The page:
Lacking transportation, Nick enlisted the help of another musically inclined friend, sixteen-year-old junior Andrew Schneiderman, who had a driver’s license and a car. The two met Henry at the hotel and then went to lunch. Late that afternoon Nick called. They had sat for a few hours at The Pantry, eating and talking about music, artists, Henry’s life and career, and his desire to start playing again. If Henry’s memory of the people and places in his past history was dim, his passion for the music and his physical appetite were both voracious. Artists and supporters in New York had already begun to rally to Henry’s support, and a few weeks earlier a bass had arrived, provided by renowned musician William Parker. Henry had started playing again, but told the boys, “I just want to play free.” Given Nick’s increasing avant-garde and free jazz proclivities, he was excited and, with Henry’s permission, wanted to do what he could to assist his return to music. We discussed arranging a session with some of the finest musicians in the area.

Enthused about the music, excited by the world of jazz, and too young and inexperienced to know or worry about what he could or could not do, Nick just charged ahead to meet the need. This was evolving as one of his defining features. He made things happen. Two years earlier, Nick and another musical collaborator, one year younger, alto saxophonist Joey Dosik, were searching for ways to hear, meet and, perhaps, even sit-in with some of the musicians they admired in Los Angeles. Their solution was to sponsor evening jazz concerts at The Oakwood School and to invite many of these artists to perform. Of course, Nick would also ask if some of the students could sit-in on one or two pieces. Over a period of some eighteen months, and with the support of our principal, Jerry Goren, they sponsored bands on campus that included vocalist Dwight Trible, cornetist Bobby Bradford, trumpeter Steve Smith, saxophonists Arthur Blythe, Vinny Golia, Michael Session, and Jesse Sharps, trombonist Michael Vlatkovich, pianists Nate Morgan and Larry Nash, bassists Roberto Miranda and Trevor Ware, and drummers Alex Cline and Sonship Theus, among others. And Nick and Joey sat in with each band that came through. They just went for it.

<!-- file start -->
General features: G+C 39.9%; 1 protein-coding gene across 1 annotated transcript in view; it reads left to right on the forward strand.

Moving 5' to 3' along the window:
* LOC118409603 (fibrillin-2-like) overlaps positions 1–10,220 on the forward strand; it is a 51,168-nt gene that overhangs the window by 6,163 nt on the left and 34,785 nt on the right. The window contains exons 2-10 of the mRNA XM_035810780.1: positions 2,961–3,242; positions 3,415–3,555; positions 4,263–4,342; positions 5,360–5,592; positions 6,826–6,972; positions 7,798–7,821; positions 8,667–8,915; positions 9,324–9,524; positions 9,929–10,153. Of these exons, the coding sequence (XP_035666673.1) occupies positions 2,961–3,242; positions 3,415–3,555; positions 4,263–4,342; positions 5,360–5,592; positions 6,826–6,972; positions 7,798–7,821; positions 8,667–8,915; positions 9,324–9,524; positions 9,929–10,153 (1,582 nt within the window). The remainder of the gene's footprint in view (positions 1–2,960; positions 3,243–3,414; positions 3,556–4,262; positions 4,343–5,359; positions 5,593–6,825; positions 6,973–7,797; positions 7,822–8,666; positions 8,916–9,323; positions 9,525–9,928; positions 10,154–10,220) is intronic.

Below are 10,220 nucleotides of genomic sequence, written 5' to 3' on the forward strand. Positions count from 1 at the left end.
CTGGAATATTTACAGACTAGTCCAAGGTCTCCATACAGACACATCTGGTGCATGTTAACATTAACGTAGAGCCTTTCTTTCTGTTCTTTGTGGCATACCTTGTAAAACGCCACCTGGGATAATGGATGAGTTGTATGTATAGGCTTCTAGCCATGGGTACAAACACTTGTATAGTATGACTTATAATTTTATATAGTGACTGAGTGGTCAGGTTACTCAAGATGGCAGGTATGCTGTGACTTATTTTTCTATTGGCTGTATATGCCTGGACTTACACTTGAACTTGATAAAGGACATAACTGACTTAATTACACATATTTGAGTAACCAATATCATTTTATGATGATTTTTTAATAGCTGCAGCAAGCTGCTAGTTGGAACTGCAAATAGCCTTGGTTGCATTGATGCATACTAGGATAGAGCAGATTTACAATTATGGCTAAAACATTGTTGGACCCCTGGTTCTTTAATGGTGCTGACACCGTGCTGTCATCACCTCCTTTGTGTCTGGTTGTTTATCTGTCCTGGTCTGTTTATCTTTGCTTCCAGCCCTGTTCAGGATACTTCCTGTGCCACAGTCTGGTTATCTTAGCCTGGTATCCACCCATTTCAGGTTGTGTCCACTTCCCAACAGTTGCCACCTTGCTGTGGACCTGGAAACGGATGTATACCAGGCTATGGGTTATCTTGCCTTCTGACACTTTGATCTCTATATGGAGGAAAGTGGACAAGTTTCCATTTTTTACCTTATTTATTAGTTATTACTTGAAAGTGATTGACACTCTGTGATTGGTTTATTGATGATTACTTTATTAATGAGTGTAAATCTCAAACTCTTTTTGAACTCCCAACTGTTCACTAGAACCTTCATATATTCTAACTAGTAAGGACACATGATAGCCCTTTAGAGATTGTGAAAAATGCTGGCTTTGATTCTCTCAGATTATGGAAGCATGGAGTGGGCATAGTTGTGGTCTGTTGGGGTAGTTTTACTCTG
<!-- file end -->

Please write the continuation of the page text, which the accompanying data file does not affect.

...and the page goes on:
After discussions with Henry, Nick went about setting up a jam session for Sunday evening, 9 February 2003, in the front room of his mother’s home in Van Nuys. I fed him the names and numbers of local musicians and he followed up with phone calls. Some of the initial contacts balked because of previous engagements, but he soon filled out an outstanding ensemble. Reed master and bandleader Vinny Golia played soprano saxophone. Alex Cline presided over trap drums. From the Pan Afrikan Peoples Arkestra came Joshua Spiegelman on tenor saxophone and alto clarinet, and bassists Roberto Miranda and Latif. Joining this veteran assemblage were two of the teenagers—Nick on bass and Joey on alto saxophone. Providing support and just enjoying the sounds were our third student, Andrew, myself, and two other Oakwood students, Jeni McKenna and Jordan Nahas-Vigon, who volunteered to photograph the session.

Henry Grimes jam session

(l-r): Roberto Miranda, Latif, Henry Grimes at the Rosen family home, 9 February 2003,
photo by Jordan Nahas-Vigon.

The band rolled through two sets, each consisting of an extended collective improvisation. The first set lasted seventy minutes, followed by a break and a second of thirty minutes. The bass-heavy group traded off with only Henry playing continuously through both sets, his hands seemingly none the worse for wear. After thirty years and with only a few weeks on his new bass, this alone was astonishing. Yet, even though he seemed occasionally rusty, his sense of swing was impeccable and his approach suggested the creative riches to come if he continued to play.

Henry spent the night at Nick’s, and, after a full breakfast, accompanied him to school the following morning. Young saxophonist Joey excitedly proclaimed it the best carpool experience in his years at Oakwood. Nick had arranged time and an honorarium with our principal to have Henry speak at our Monday morning “Town Meeting,” a regular “open mike” forum for the entire school community, to be followed by a question-and-answer session and a performance of improvised music by Henry, Nick, and Joey at lunch in the music department. They arrived early, briefly visiting my tenth grade class, before Nick introduced Henry to the approximately five hundred people gathered at the assembly. Henry spoke briefly, but clearly and directly about the importance of the music and his willingness to entertain whatever questions students might have at their lunchtime performance. With about an hour to kill, we adjourned to the orchestra room so they could warm up. I brought along a copy of the Steve Lacy-Roswell Rudd Quartet album School Days, recorded live in New York in 1963, with Henry on bass. After the emphatic last notes of Thelonious Monk’s “Brilliant Corners,” Henry looked up and commented that he could not recall the date, the personnel, or the place, but that he remembered every single note.